Literacy Report Statements
This page contains Literacy statements to help teachers complete end-of-year pupil reports. The statements are categorised to make them easier to browse. Please use our contact form if you have any useful statements we can add to our list.
Last updated: 30th September 2006
Algebra & Pre-Algebra
Daily Math Review
Division (Long Division)
Order of Operations
Word Problems (Daily)
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Reading Comprehension Gr. 1
Reading Comprehension Gr. 2
Reading Comprehension Gr. 3
Reading Comprehension Gr. 4
Reading Comprehension Gr. 5
Reading Comprehension Gr. 6
Reading & Writing
Cause & Effect
Fact & Opinion
Fix the Sentences
Synonyms & Antonyms
Writing Story Pictures
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Sight Word Units
Sight Words (Individual)
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Subjects and Predicates
More Grammar Worksheets
Spelling Grade 1
Spelling Grade 2
Spelling Grade 3
Spelling Grade 4
Spelling Grade 5
More Spelling Worksheets
Magic Tree House #1
More Literacy Units
Animal (Vertebrate) Groups
Butterfly Life Cycle
Matter (Solid, Liquid, Gas)
Space - Solar System
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Maps (Map Skills)
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New Year's Worksheets
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Puzzles & Brain Teasers
Logic: Addition Squares
Mystery Graph Pictures
Lost in the USA
More Thinking Puzzles
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Pre-K and Kindergarten
Numbers and Counting
Word Search Generator
Multiple Choice Generator
More Generator Tools
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Report Card Comments for Teachers: Reading, Writing, & ELA
- __ is reading at a ___ grade level.
- __ has good reading comprehension and decoding skills.
- __ is reading well at this level.
- __ needs to learn basic sight words so she/he can decode words more quickly.
- __ struggles with reading comprehension.
- __ has difficulty understanding what he/she reads.
- I would like to see __ participate in more independent reading.
- __ needs to choose books that are at his/her own reading level.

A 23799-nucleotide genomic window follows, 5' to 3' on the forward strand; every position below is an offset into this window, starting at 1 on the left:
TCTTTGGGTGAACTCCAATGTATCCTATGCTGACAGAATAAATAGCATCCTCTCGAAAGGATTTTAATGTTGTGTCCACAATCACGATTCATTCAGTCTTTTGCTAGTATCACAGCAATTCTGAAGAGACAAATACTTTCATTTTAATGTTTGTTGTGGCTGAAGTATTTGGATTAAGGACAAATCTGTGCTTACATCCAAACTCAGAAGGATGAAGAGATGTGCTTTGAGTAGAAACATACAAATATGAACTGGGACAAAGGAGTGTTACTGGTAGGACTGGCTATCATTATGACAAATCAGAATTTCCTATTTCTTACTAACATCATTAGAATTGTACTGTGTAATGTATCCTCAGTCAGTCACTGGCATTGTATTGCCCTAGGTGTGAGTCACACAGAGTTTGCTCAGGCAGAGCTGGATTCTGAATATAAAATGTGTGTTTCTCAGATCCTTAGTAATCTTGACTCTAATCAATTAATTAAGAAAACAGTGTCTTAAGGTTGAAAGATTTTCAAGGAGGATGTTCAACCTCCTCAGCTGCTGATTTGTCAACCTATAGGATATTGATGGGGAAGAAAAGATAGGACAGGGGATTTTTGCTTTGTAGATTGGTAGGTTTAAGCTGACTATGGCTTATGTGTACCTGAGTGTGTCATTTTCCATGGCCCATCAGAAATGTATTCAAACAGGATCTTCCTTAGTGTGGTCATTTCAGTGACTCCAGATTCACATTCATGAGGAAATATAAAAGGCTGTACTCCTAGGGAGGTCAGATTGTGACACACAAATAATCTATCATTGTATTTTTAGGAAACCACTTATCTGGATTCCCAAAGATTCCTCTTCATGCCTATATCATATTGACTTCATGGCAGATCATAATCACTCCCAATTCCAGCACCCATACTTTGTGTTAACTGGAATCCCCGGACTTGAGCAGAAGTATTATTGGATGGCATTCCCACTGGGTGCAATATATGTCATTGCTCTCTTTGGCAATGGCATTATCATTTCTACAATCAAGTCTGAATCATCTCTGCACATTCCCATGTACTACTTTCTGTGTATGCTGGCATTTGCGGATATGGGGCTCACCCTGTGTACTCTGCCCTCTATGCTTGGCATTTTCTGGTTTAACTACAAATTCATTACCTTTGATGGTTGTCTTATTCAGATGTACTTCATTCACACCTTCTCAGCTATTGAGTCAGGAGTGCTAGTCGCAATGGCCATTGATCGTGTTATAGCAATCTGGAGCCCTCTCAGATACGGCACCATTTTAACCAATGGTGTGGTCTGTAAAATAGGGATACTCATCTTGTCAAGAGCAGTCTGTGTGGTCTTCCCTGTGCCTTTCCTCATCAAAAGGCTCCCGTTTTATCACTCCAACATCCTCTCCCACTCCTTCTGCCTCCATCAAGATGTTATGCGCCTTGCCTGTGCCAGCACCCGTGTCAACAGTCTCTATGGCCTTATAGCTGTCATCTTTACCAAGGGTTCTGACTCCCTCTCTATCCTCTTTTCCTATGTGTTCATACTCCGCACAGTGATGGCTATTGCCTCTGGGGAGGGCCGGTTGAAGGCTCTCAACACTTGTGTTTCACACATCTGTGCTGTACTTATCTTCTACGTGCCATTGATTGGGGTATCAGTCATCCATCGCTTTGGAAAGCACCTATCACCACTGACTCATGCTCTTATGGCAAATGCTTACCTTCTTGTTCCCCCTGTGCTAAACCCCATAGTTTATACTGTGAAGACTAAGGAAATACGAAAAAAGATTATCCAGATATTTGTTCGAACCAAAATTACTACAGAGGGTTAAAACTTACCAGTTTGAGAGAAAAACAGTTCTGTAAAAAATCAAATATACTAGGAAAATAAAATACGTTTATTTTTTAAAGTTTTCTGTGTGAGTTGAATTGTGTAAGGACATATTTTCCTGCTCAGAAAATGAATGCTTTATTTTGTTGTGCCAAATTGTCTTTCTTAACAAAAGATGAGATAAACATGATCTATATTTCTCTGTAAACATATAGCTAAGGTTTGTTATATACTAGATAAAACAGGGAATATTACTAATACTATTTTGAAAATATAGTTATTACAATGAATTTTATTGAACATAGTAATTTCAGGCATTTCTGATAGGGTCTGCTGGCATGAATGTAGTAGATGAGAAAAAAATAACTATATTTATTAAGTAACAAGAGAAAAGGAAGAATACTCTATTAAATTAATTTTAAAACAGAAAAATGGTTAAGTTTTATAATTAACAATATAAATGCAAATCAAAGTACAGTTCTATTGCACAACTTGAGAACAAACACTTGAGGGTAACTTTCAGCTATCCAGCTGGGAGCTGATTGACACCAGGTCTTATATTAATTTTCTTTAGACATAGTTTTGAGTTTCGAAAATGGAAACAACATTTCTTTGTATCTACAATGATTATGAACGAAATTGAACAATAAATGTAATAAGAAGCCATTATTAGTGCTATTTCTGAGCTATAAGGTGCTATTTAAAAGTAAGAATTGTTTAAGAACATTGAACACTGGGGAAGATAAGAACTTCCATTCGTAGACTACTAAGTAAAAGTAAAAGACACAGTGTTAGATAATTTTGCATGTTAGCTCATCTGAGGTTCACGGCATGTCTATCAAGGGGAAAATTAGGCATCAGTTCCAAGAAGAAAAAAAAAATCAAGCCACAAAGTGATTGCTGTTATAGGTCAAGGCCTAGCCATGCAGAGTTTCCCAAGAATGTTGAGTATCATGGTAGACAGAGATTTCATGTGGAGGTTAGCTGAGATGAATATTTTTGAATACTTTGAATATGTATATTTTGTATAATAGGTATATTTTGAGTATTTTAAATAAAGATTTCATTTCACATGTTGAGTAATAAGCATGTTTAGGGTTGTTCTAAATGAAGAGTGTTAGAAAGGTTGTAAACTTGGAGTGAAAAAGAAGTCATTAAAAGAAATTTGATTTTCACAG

- _ has read __ chapter books so far this year.
- I would like to see __ read for 15 minutes each night at home.
- __ needs to take his/her time and think about what he/she reads.
- __ is choosing books that are too difficult/simple for his/her level.
- It is refreshing to see that __ enjoys reading in his/her free time.
- __ needs to build his reading vocabulary.
- __ often has difficulty using reading strategies to decode new words.
- __ is a creative writer.
- __'s writing has a refreshing sense of voice, clarity, and style.
- __ has a strong command of the English language.
- __'s stories lack a clear beginning, middle, and end.
- I would like to see __ check his/her own writing more carefully before handing assignments in.
- __ often forgets capital letters and punctuation.
- __'s writing is clear, organized, and interesting to read.
- __ organizes his/her writing well, but needs to add more details to his/her works.
- __'s writing is creative, but often has many errors in spelling, grammar, and punctuation.
- __ enjoys writing in his/her free time. I always look forward to reading his/her stories.
- __ has difficulty getting his/her thoughts down on paper in a timely manner.
- __ puts a great deal of time and effort into his/her writing.
- __ did a wonderful job on his/her __ assignment.
- While __ is a creative writer, he/she needs to work on creating stories that are realistic.
- __ has difficulty focusing on the assignment at-hand during writers' workshop.
- Language Arts
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Report Card Comments for Language Arts and Reading
Comments for Students' Report Cards